a way that is more generally useful, but I've got an idea where to
look now, which is over half the battle :-)

Quote:>     Paul> (like a number of other programs have) would be nice, but
>     Paul> it's very MS-specific...

> Not really.  It would make sense to dock the app for window managers
> that have docks, and iconify otherwise.  But ...

Sounds like lots of OS/window-manager specific code. Probably not a
good idea. I'll see if I can think of a more generic answer...

Quote:> You'll have to write that one yourself.  I don't do Windows.  :-)

You're doing good enough for me :-) Thanks for all your help!

Paul.
--
This signature intentionally left blank

 
 
 

Catching window system events (MS Windows)

Post by Stephen J. Turnbul » Sat, 05 Jul 2003 13:29:40


    >> Not really.  It would make sense to dock the app for window managers
    >> that have docks, and iconify otherwise.  But ...

    Paul> Sounds like lots of OS/window-manager specific
    Paul> code. Probably not a good idea. I'll see if I can think of a
    Paul> more generic answer...

Here's The Canonical XEmacs Way[tm].  :-)

Does the Windows system tray adequately correspond to the docks that
are used by (eg) WindowMaker on X or Aqua (is that the right
component?) on Mac OS X?  If so, choose a name for the generic
functionality, I would say "dock" or maybe "tray" for brevity.  Make
sure it is documented that this function applies to "docks" on systems
that have docks and to "system trays" on systems that have trays, or
whatever.  "Dock" is probably more naturally "verbified" (`dock-frame'
vs `tray-frame', to correspond to similar APIs like `delete-frame' and
`iconify-frame').  Later we might want to create system-specific
aliases so apropos searches work, but that's not an issue now.  This
function would be bound to a Lisp function symbol, and would simply
dispatch to a device-specific implementation.  It would live in
frame.c.

Whether that function would be called or not would be decided in Lisp
code.  It doesn't need any logic about is this a system close event,
etc.

Then what would happen is that an additional slot would be created in
the generic frame structure (defined in frame.h or frame-impl.h) to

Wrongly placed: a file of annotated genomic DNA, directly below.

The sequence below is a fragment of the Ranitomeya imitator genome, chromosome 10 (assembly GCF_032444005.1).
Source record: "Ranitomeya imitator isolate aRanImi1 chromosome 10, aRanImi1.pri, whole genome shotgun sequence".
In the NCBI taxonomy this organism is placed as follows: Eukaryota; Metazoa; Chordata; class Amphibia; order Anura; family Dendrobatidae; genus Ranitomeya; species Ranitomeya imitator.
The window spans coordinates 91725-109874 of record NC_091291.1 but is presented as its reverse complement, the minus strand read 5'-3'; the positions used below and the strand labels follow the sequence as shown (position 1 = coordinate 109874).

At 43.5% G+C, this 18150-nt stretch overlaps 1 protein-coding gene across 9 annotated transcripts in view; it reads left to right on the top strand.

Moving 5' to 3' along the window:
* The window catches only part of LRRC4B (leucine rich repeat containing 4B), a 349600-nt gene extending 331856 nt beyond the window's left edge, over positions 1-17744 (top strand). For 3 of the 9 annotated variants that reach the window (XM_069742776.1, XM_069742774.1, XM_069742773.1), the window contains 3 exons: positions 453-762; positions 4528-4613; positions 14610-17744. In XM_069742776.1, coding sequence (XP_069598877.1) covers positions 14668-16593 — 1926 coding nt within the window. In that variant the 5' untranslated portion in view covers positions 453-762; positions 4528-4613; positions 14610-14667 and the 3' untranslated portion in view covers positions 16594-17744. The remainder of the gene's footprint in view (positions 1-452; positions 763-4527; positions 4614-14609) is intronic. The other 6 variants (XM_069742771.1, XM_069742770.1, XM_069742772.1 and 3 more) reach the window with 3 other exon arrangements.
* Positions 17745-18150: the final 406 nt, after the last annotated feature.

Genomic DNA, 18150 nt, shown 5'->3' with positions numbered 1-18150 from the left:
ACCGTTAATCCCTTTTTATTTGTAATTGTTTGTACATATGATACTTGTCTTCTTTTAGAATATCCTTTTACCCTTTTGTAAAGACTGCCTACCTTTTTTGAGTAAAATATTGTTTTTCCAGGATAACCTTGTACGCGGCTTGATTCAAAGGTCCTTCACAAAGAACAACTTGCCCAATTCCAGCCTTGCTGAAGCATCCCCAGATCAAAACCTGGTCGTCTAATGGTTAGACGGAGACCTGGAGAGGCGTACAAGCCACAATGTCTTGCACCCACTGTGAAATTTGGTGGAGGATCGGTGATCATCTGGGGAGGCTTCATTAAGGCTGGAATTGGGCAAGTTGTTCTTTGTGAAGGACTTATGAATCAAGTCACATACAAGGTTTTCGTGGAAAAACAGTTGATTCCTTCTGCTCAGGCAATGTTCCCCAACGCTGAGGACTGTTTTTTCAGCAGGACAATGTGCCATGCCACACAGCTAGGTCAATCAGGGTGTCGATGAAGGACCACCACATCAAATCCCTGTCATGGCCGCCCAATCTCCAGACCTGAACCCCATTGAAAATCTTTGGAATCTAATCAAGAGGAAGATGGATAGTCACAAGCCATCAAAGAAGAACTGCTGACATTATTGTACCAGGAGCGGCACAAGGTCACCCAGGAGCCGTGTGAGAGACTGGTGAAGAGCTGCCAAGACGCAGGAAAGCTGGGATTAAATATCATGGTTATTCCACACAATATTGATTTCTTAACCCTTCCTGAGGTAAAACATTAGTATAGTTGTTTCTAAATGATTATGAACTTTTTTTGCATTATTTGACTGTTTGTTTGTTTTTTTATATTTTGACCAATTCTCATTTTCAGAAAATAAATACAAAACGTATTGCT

hold the device-specific function.  This function's implementation
would live in frame-msw.c.  There's some preprocessor infrastructure
(to simulate an OO language in C) that needs to be added to frame.h.
Easy pie, once you get used to it.  :-)

You would only have to implement the method for Windows, which would
presumably be very straight forward.  On X you'd probably have to
figure out which window manager and dispatch on that basis, but it's
not your problem as a MS Windows developer.

The two considerations are (1) if it's not implemented so that it's
generalizable, it will probably get vetoed, and (2) since you aren't
specifically interested in non-Windows window managers, you'll
probably get the design wrong for them---and that will turn around and
force you to adjust your implementation to the New! Improved!
Portable! generic scheme.  Usually that's not terribly painful, though.

--
Institute of Policy and Planning Sciences     http://turnbull.sk.tsukuba.ac.jp
University of Tsukuba                    Tennodai 1-1-1 Tsukuba 305-8573 JAPAN
               Ask not how you can "do" free software business;
              ask what your business can "do for" free software.

 
 
 

Catching window system events (MS Windows)

Post by Paul Moo » Sat, 05 Jul 2003 19:37:02



Quote:> You could try this patch (against 21.5; it won't apply to 21.4 due to
> an extra linebreak, but what you need to do is obvious):

That gave me the hint I needed. The event is queued as a
misc-user-event, so I can check when XEmacs is in the process of dying
whether the cause was a misc-user-event, and if so assume that it's a
WM_CLOSE (vaguely risky, but not massively...) So all I need is:

  (defun my-confirm-kill-emacs (prompt)
    (if (misc-user-event-p last-command-event)
        (progn (iconify-frame) nil)
      (yes-or-no-p prompt)))

  (setq confirm-kill-emacs #'my-confirm-kill-emacs)

This still does a save-all before iconifying the frame, but that's a
minor annoyance.

Brilliant. That gets me a good way to what I want. In the medium term,
I'll ponder your other message about a generic docking method, and try
to implement something. It doesn't seem like it'll be too hard
(although Windows is annoyingly unhelpful in supporting system tray
icons, so that may be fiddly...)

Once again, thanks for all your help.

Paul.